An overwhelming number of fire-related incidents in Pakistan have raised questions about the sustainability of Pakistan’s urban and forested areas. Disasters stemming from crop fires, forest fires, and buildings catching fire have become a routine occurrence. The devastating wildfire in the Koh-e-Sulayman Mountain range in Baluchistan’s Shirani District spread over more than 10000 acres of land and destroyed almost 40 percent of the trees, contributing to loss of biodiversity, innocent lives. And countless livelihoods. Subsequently, an acute shortage of fire protection infrastructure in Pakistan’s major urban centers poses a serious risk to socioeconomic activities and human life. According to research, around 165,000 people are killed by fires every year in Pakistan, and as a result, 164,00 are injured or lose the ability to work.
Unfortunately, the scale of this threat is not fully recognized in Pakistan and recent fire incidents have resulted in considerable economic and life losses. Approximately 80% of the structures in Karachi do not have emergency exits in buildings. Apart from the fire hazards caused by human activity, the prolonged heat wave and poor handling of climate change have also exacerbated the fire situation in the country. Recently, significant fires incidents have been reported in Islamabad, Swat Forest, Karachi, and Shangla District.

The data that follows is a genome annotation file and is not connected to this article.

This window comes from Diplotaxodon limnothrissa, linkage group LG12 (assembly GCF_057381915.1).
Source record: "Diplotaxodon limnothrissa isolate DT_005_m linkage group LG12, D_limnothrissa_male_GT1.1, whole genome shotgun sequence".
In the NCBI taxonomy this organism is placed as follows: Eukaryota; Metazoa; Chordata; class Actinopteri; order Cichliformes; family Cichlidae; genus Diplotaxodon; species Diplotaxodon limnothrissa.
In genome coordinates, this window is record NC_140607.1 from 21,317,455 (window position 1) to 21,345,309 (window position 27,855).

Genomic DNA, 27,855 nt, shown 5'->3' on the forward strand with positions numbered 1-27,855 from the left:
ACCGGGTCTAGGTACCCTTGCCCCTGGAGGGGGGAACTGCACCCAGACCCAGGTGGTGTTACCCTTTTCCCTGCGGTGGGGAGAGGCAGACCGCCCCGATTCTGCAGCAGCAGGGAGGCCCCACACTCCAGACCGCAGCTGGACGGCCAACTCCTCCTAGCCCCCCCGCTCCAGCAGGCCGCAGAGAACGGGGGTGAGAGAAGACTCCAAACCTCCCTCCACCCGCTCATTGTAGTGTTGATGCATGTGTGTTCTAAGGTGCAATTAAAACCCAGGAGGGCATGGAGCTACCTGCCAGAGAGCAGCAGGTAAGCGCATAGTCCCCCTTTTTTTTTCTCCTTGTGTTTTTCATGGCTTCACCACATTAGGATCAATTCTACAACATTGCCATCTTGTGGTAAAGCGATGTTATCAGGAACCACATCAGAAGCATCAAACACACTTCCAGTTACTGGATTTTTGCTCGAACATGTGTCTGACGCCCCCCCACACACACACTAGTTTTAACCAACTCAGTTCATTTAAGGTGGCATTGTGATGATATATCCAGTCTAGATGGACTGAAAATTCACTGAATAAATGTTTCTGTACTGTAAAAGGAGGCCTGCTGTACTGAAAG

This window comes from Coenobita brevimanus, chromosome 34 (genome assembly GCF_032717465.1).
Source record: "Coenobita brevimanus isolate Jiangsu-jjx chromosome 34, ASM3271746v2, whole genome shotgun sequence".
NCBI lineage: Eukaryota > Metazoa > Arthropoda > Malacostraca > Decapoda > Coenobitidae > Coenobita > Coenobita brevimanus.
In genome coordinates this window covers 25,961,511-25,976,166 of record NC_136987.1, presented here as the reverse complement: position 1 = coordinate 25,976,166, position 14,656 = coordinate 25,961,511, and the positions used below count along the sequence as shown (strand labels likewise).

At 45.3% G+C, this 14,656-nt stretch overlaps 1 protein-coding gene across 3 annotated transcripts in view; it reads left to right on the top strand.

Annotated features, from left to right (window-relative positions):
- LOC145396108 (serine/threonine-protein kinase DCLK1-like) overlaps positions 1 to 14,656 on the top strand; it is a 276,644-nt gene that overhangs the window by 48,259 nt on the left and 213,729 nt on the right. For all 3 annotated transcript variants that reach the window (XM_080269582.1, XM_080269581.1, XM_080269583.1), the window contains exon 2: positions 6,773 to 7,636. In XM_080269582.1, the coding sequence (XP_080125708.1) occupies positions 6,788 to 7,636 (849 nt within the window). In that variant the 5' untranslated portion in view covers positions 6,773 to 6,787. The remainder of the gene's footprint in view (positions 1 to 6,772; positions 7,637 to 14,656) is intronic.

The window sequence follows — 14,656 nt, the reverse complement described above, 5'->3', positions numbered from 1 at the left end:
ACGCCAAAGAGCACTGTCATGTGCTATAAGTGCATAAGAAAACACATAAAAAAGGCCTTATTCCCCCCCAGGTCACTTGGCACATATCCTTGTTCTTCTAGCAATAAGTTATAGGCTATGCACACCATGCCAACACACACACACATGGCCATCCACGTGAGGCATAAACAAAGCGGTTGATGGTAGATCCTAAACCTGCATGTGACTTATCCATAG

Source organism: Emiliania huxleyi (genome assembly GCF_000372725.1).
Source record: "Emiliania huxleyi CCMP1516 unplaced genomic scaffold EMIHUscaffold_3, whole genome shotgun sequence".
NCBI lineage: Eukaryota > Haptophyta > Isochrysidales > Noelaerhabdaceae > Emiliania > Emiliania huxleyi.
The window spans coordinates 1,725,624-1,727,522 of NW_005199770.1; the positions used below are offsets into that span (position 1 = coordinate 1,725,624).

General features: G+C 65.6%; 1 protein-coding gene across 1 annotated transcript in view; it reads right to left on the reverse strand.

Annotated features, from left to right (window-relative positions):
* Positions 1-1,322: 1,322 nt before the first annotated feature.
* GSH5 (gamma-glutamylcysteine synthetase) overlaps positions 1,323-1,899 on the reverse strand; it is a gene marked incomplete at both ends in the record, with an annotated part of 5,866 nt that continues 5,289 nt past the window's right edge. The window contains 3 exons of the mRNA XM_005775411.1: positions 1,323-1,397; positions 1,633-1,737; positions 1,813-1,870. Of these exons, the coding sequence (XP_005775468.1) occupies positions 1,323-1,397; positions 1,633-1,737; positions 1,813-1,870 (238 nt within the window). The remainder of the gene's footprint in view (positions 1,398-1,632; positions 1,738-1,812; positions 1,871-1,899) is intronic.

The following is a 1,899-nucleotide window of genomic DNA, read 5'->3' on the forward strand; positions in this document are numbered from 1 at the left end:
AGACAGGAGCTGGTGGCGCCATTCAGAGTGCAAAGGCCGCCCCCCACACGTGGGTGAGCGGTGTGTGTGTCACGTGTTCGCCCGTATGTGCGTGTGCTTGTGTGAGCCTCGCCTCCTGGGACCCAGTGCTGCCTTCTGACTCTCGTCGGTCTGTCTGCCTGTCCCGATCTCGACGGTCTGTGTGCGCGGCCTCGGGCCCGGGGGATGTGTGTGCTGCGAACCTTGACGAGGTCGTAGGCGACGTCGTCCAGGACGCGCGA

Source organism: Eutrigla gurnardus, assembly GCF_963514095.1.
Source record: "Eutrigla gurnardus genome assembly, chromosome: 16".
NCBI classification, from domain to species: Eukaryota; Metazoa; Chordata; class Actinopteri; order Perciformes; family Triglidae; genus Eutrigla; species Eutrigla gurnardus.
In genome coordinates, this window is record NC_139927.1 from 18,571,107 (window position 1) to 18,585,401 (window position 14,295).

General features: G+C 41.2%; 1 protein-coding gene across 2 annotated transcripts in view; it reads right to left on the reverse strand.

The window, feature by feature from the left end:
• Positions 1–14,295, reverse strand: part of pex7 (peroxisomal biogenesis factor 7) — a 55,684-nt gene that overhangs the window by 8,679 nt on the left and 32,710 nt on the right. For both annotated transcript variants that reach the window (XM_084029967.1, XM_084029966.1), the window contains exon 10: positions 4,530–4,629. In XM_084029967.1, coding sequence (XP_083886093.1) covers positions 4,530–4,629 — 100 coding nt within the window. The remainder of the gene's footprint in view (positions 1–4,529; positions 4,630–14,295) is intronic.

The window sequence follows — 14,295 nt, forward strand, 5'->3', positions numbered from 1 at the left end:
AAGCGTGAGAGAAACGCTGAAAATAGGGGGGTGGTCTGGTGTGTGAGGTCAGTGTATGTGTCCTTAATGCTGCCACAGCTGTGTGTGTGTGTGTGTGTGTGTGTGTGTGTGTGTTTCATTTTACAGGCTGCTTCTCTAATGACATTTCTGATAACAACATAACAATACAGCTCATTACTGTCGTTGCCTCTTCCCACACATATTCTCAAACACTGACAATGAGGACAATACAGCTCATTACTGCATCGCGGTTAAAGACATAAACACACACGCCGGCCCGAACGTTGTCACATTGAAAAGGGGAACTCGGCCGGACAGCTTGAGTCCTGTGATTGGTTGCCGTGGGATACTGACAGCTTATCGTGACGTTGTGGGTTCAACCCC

The Iqbal Institute of Policy Studies is conducting a webinar on the topic ‘Fire Hazards and Firefighting in Urban and Forested Areas’ to highlight the rising incidents of building fires in Pakistan and suggest possible strategies to counter such devastating events.